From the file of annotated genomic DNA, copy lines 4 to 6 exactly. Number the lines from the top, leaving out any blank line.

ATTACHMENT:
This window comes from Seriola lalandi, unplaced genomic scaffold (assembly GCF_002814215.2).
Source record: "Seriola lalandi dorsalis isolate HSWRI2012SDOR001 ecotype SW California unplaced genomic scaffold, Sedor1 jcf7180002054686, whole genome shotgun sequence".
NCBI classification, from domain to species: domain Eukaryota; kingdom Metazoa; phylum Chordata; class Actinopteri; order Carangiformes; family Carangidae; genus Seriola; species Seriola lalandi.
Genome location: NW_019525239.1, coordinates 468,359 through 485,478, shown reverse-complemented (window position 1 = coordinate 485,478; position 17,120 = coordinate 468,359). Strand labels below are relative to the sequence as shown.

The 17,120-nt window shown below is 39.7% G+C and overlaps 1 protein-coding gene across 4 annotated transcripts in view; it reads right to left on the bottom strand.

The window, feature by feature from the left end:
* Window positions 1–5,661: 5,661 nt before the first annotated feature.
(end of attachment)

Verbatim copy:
Genome location: NW_019525239.1, coordinates 468,359 through 485,478, shown reverse-complemented (window position 1 = coordinate 485,478; position 17,120 = coordinate 468,359). Strand labels below are relative to the sequence as shown.

The 17,120-nt window shown below is 39.7% G+C and overlaps 1 protein-coding gene across 4 annotated transcripts in view; it reads right to left on the bottom strand.

The window, feature by feature from the left end: